Home / Letters & Templates / How to Write a Problem Statement

How to Write a Problem Statement

Companies value employees who take the initiative to solve problems independently. When you’ve identified a problem within your role or department, you can take the first step toward resolving it–and demonstrating your value to your superiors–by writing a problem statement.

What is a problem statement?

A problem statement clearly outlines a problem impeding workflows or otherwise creating a roadblock to progress. It explains the issue, identifies the desired outcome, and proposes a plan of attack to reach that outcome.

The subject of a problem statement can be internal to your workplace, like a software quirk that requires you to repeat the same task twice or something specific to your product, like a common customer complaint that you could solve to increase business.

A problem statement is objective, focusing on the facts of the matter. It should be easy to read and should be written with a general audience rather than a technically specialized one in mind.

Why it’s important to send a problem statement

A problem statement demonstrates resourcefulness and leadership. 

Running into challenges is a routine part of work. Writing a timely problem statement demonstrates your problem-solving capabilities and shows that you don’t need to be told what to do when an issue arises. Instead, you can be trusted to take action on your own. 

Writing a problem statement also keeps your boss and any important stakeholders in the loop.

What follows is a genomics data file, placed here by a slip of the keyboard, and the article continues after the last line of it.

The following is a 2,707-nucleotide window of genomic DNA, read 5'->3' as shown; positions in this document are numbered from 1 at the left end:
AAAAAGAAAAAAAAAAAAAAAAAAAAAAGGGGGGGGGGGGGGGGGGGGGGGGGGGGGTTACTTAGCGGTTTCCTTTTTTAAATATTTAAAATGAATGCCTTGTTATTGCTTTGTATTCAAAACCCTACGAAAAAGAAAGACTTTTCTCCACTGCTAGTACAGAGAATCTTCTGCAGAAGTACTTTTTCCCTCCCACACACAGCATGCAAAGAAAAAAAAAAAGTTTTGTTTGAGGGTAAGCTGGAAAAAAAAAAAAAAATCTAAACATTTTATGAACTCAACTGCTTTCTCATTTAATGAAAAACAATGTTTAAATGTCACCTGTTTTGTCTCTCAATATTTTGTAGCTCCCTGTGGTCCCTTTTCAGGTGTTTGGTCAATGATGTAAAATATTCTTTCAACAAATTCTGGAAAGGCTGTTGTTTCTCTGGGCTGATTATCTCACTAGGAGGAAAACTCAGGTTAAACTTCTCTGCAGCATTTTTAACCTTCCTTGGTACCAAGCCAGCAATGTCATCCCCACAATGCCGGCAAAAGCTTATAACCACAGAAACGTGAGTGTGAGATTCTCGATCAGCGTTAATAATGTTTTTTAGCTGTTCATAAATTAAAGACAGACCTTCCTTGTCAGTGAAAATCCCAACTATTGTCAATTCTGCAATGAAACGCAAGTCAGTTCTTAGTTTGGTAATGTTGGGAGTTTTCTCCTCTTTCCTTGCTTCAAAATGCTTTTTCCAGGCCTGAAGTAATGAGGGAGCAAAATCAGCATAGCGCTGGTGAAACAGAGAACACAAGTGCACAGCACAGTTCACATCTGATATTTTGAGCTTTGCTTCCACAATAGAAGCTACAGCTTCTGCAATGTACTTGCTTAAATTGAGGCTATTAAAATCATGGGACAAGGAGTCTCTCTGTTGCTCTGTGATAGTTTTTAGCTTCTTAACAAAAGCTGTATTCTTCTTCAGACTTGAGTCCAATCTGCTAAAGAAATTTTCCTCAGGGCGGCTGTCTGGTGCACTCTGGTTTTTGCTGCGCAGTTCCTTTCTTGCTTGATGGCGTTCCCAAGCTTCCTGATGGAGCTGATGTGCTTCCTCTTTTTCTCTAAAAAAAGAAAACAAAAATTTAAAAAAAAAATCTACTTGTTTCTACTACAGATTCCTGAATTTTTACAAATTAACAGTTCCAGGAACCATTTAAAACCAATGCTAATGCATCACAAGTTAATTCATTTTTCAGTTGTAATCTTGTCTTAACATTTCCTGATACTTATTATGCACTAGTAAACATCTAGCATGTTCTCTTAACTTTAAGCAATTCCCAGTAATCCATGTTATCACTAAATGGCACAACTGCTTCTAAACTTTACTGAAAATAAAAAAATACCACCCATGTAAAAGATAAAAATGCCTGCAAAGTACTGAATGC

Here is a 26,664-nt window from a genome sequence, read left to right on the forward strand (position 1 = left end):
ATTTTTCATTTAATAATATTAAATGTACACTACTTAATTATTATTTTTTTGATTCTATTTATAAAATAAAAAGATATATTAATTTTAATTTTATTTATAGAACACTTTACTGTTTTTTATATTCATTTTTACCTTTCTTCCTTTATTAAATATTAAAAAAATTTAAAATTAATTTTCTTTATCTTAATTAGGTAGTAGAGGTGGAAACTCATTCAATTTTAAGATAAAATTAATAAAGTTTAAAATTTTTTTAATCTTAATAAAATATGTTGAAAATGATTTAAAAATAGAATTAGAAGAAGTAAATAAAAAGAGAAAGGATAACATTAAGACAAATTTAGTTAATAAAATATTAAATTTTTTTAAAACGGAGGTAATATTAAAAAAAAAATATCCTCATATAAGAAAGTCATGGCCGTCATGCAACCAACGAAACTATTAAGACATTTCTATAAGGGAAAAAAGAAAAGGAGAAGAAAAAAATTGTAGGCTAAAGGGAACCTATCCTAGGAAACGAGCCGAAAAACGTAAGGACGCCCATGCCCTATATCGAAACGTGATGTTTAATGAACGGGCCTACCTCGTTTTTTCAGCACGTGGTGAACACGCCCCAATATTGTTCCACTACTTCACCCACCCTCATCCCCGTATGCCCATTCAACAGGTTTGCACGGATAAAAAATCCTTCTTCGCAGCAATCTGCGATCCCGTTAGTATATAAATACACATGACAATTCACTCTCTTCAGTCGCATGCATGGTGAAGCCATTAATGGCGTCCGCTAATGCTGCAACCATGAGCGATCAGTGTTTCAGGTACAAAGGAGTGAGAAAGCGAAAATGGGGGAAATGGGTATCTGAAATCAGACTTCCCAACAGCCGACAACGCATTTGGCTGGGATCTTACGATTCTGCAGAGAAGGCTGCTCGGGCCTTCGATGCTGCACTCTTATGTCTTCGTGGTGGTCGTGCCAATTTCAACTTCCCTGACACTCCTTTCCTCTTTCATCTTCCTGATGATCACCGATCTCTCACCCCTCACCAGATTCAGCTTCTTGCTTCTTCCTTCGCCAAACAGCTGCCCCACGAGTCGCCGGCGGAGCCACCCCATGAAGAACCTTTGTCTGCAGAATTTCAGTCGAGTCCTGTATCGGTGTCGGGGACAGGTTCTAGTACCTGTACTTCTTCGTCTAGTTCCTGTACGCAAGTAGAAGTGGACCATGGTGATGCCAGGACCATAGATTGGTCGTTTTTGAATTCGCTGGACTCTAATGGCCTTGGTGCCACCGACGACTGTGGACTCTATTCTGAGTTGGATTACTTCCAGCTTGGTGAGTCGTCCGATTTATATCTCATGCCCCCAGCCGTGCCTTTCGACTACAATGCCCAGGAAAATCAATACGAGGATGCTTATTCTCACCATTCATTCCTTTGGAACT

They may not know about every problem that exists for the company and its customers. Your letter brings important matters to leadership’s attention and gets their blessing on your plan before you take action on it.

When should you send a problem statement letter

To document the problem

In addition to setting the wheels in motion to solve the problem, a formal statement also creates a record of the issue. This may be important in establishing a timeline and can be useful to refer back to if similar problems arise in the future.

Before sending a complaint up the chain of command, you should do what you can to resolve the problem on your own first. In the example above, you might have a sit-down conversation with Tim explaining how his lateness makes it impossible for you to uphold your agreed-upon schedule. This way, when you do bring an issue to your boss’s attention, they can feel confident it’s truly an issue, and you’re not just taking up their time with petty workplace drama.

To communicate your intended plan

Your statement communicates your awareness of the problem and the fact that there’s a resolution in the works. It lets all relevant parties know what you will be doing and when so you can get the green light to move forward.

To set clear expectations

A problem statement keeps everyone on the same page about the intended resolution and the scope of work necessary to arrive at that point. This can be helpful when setting project timelines, developing budgets, and conducting other planning activities. 

What to include in a problem statement

An explanation of the problem